National Script Act

Republic of the Philippines 
15th Congress First Regular Session Quezon City
This language of ours is like the rest, it once had a syllabic form and its own letters that vanished as though whirlwind had set upon a boat on a lake a long gone.
"To My Fellow Children”, attributed to Jose Rizal, 1869
Before the Spanish conquest, the Filipino men and women were known for their advanced knowledge and skill in our indigenous written language, the “baybayin”. We were not indios as the Spaniards claimed us to be. We had a sophisticated written language that was used to conduct commerce and trade with Malaysia, Indonesia, and even the middle eastern countries. Our ancestors were proud of their race, have a cultural and national identity that were at par with other advanced countries. In 1848, an Englishman noted that Filipino seamen were literate, unlike his countrymen.
As early as 15th century, we had been known for our written language, the baybayin. Francisco Alcina highlighted this fact:
The characters of these natives, or, better said, those that have been in use for a few years in these parts, an art which was communicated to them from the Tagalogs, and the latter learned it from the Borneans who came from the great island of Borneo to Manila, with whom they have considerable traffic... From these Borneans the Tagalogs learned their characters, and from them the Visayans, so they call them Moro characters or letters because the Moros taught them... [the Visayans] learned [the Moros'] letters, which many use
today, and the women much more than the men, which they write and read more readily than the latter.
Dr. Bonifacio Comandante, Jr., a multi-awarded marine scientist and anthropologist claimed that the Angono-Binangonan Petroglyphs is one of the best ancient evidence of “Baybayin”, the advance writing system in the Philippines which dates back to Pre-Spanish Colonization Period. Jose Rizal used the baybayin script in his book, Noli me Tangere, and other writings. He proudly declared in “Sucesos de las Islas Filipinas” circa 1609 that the “Philippines had an established barangay government system, a flourishing interisland and regional barter trade and a writing system well known and practiced in the land, contrary to the vulgar name “Indios” that the Spanish friars and conquestadors had called our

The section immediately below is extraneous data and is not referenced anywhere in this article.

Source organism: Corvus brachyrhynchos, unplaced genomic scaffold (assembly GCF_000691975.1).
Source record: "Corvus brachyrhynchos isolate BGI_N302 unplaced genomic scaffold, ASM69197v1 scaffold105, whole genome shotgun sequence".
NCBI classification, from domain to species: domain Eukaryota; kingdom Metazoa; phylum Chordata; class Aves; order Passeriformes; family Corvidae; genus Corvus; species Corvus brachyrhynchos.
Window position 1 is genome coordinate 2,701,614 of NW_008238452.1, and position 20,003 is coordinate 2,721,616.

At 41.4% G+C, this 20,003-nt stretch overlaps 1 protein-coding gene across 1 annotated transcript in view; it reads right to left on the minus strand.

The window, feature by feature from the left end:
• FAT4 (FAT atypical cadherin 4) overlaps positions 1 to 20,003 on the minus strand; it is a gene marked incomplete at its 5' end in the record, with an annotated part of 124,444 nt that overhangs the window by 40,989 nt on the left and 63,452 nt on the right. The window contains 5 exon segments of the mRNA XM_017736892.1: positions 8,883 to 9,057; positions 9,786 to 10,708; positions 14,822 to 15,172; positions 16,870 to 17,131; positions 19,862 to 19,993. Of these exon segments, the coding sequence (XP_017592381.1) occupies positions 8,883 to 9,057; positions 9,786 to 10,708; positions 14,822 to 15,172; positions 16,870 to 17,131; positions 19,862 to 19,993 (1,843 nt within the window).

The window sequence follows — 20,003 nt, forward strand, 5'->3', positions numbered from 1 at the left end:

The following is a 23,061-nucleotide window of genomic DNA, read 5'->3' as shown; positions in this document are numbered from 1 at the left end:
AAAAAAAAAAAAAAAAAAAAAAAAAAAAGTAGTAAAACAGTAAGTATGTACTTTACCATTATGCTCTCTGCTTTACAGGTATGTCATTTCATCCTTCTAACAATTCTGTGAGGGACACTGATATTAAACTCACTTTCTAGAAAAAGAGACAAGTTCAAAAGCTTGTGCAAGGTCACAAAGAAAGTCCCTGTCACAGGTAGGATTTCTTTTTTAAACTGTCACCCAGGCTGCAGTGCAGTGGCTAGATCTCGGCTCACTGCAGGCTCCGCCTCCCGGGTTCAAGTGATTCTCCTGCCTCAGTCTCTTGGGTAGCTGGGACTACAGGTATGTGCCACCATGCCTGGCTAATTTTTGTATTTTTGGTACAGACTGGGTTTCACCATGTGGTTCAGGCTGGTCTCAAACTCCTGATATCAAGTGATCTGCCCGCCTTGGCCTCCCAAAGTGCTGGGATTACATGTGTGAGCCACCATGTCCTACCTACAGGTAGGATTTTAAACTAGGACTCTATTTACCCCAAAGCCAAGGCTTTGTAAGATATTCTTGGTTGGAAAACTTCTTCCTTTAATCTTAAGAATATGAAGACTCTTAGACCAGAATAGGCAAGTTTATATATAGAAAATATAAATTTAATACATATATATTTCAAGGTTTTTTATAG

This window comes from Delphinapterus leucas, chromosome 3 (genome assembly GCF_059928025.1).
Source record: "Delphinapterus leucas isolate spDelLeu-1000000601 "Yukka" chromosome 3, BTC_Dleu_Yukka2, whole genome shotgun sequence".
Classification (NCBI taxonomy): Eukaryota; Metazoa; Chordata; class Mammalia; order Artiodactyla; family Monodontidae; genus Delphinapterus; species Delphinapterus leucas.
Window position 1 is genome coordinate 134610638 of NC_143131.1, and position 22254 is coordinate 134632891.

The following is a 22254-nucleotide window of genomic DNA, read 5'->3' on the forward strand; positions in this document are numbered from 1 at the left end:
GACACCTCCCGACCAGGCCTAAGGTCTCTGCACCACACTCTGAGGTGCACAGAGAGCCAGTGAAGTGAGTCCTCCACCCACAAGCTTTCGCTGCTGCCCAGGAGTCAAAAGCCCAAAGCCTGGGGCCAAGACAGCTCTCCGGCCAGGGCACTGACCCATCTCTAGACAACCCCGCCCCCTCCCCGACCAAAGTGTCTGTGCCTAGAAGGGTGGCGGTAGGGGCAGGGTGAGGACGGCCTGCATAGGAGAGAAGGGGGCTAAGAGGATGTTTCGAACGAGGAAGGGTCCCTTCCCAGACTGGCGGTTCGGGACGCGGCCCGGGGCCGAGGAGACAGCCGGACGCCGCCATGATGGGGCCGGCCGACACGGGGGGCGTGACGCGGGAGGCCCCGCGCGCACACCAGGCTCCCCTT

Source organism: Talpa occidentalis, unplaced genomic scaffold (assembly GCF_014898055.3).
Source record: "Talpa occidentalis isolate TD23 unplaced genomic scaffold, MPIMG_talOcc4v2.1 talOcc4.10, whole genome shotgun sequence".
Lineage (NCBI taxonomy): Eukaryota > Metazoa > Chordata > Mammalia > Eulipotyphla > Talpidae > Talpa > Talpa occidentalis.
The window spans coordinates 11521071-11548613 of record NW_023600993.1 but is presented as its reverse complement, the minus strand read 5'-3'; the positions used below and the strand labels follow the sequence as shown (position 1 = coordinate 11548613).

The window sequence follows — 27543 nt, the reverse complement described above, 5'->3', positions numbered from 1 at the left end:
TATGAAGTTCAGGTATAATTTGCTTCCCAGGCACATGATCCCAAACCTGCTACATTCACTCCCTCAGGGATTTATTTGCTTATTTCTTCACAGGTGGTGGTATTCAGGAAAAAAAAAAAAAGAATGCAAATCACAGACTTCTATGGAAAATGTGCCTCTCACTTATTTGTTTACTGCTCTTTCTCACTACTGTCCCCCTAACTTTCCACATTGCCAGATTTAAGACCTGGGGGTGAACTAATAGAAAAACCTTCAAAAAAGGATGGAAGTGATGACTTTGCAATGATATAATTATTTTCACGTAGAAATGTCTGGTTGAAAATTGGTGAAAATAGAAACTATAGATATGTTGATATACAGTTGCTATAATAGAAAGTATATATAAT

people then”. Furthermore, even Don Pedro Paterno and DonTrinidad Pardo De Tavera wrote two (2) volumes of dictionary (circa 1884-1887) now found at the National Library detailing the script, strokes and pervasive use of Baybayin in the Philippines prior to the introduction of the Latin-Roman scripts that we are using popularly today. The Baybayin scripts were culled from our giant shells, the Taklobo, in which our forefathers gathered giant pearls, that is the very reason why we were called the “Pearl of the Orient”.
Recently, foreign anthropologists and sociologists have become interested with our baybayin script. They claim that the baybayin script is in danger of becoming extinct. If we are doing our best to preserve our endangered species, how much more should we do all means to preserve our endangered national treasure, the baybayin script?
Scholars showed that culture had something to do with the Asian miracle, and the rise of east. We must not allow our country to be left again by the rising tide of development across Asia.
A new wave of nationalism must rise for the development of our nation. It is time that we reclaim a national heritage that is threatened by globalization, and the rapidly changing times. It is time that we establish our national identity. The declaration of baybayin as our national script would be a unifying element for us Filipinos. We owe it to our children and the generations to come to establish an identity uniquely Filipino.
Hence, the passage of this bill is earnestly sought for.
Republic of the Philippines HOUSE OF REPRESENTATIVES
15th Congress First Regular Session Quezon City
SECTION 1. This Act shall be known as the “National Script Act”.
SECTION 2. It is a declared policy of the state to inculcate, propagate and preserve our cultural heritage and treasures for the evolution and development of patriotism among our citizenry. The state shall give
utmost priority to the conservation and promotion of arts, letters and culture of our nation as a tool for cultural and economic development.
SECTION 3. Baybayin also known as Alibata is hereby declared the national script of the Philippines. The official adoption of Baybayin as the national script shall be promulgated by inscribing Baybayin in all products locally produced or processed in the Philippines. Manufacturers of processed or food products shall include on the label a translation in Baybayin. The Department of Trade and Industries shall promulgate the necessary rules and regulations to carry out the provisions of this Act.
SECTION 4. Baybayin shall also include in the curriculum of the elementary and secondary schools. The Department of Education shall likewise promulgate rules and regulations to carry out the provisions of this Act.
SECTION 5. Any provision of law, decree, executive order, rule or regulation in conflict or inconsistent with the provisions and/or purposes of this Act is hereby repealed, amended or modified accordingly.
SECTION 6. This Act shall take effect fifteen (15) days after its complete publication in the Official Gazette or in at least two (2) newspapers of general circulation.